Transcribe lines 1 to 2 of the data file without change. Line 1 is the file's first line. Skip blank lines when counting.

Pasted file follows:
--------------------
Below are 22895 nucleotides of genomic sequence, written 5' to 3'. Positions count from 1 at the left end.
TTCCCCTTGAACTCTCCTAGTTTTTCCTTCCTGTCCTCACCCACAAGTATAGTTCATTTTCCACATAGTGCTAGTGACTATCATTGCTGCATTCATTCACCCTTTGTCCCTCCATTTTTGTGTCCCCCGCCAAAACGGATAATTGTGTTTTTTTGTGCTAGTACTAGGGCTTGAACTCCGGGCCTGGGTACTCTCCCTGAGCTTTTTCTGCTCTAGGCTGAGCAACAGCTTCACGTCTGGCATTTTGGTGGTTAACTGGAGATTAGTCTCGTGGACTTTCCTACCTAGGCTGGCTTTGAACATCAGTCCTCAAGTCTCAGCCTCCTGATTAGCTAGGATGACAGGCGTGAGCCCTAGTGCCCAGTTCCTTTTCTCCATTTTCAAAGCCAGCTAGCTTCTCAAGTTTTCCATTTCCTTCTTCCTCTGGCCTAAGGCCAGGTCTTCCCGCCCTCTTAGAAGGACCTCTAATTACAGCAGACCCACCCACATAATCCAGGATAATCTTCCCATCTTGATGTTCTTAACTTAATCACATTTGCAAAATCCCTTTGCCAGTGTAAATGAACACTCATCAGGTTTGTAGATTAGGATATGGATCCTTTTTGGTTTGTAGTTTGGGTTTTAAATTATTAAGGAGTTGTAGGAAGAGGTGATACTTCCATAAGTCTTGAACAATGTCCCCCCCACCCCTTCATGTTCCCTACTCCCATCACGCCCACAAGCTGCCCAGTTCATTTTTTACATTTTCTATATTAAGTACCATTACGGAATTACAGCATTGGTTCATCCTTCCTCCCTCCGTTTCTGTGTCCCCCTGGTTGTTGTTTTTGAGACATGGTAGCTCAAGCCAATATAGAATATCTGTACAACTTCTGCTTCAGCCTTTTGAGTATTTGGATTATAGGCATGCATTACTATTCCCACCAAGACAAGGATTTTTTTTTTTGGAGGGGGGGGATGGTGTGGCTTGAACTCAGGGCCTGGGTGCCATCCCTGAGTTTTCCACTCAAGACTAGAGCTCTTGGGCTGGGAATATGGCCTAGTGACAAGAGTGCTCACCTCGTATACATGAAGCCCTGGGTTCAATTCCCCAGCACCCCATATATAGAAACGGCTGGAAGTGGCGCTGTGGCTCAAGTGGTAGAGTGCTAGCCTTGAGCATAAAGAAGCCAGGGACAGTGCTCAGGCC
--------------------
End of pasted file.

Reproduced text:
Below are 22895 nucleotides of genomic sequence, written 5' to 3'. Positions count from 1 at the left end.
TTCCCCTTGAACTCTCCTAGTTTTTCCTTCCTGTCCTCACCCACAAGTATAGTTCATTTTCCACATAGTGCTAGTGACTATCATTGCTGCATTCATTCACCCTTTGTCCCTCCATTTTTGTGTCCCCCGCCAAAACGGATAATTGTGTTTTTTTGTGCTAGTACTAGGGCTTGAACTCCGGGCCTGGGTACTCTCCCTGAGCTTTTTCTGCTCTAGGCTGAGCAACAGCTTCACGTCTGGCATTTTGGTGGTTAACTGGAGATTAGTCTCGTGGACTTTCCTACCTAGGCTGGCTTTGAACATCAGTCCTCAAGTCTCAGCCTCCTGATTAGCTAGGATGACAGGCGTGAGCCCTAGTGCCCAGTTCCTTTTCTCCATTTTCAAAGCCAGCTAGCTTCTCAAGTTTTCCATTTCCTTCTTCCTCTGGCCTAAGGCCAGGTCTTCCCGCCCTCTTAGAAGGACCTCTAATTACAGCAGACCCACCCACATAATCCAGGATAATCTTCCCATCTTGATGTTCTTAACTTAATCACATTTGCAAAATCCCTTTGCCAGTGTAAATGAACACTCATCAGGTTTGTAGATTAGGATATGGATCCTTTTTGGTTTGTAGTTTGGGTTTTAAATTATTAAGGAGTTGTAGGAAGAGGTGATACTTCCATAAGTCTTGAACAATGTCCCCCCCACCCCTTCATGTTCCCTACTCCCATCACGCCCACAAGCTGCCCAGTTCATTTTTTACATTTTCTATATTAAGTACCATTACGGAATTACAGCATTGGTTCATCCTTCCTCCCTCCGTTTCTGTGTCCCCCTGGTTGTTGTTTTTGAGACATGGTAGCTCAAGCCAATATAGAATATCTGTACAACTTCTGCTTCAGCCTTTTGAGTATTTGGATTATAGGCATGCATTACTATTCCCACCAAGACAAGGATTTTTTTTTTTGGAGGGGGGGGATGGTGTGGCTTGAACTCAGGGCCTGGGTGCCATCCCTGAGTTTTCCACTCAAGACTAGAGCTCTTGGGCTGGGAATATGGCCTAGTGACAAGAGTGCTCACCTCGTATACATGAAGCCCTGGGTTCAATTCCCCAGCACCCCATATATAGAAACGGCTGGAAGTGGCGCTGTGGCTCAAGTGGTAGAGTGCTAGCCTTGAGCATAAAGAAGCCAGGGACAGTGCTCAGGCC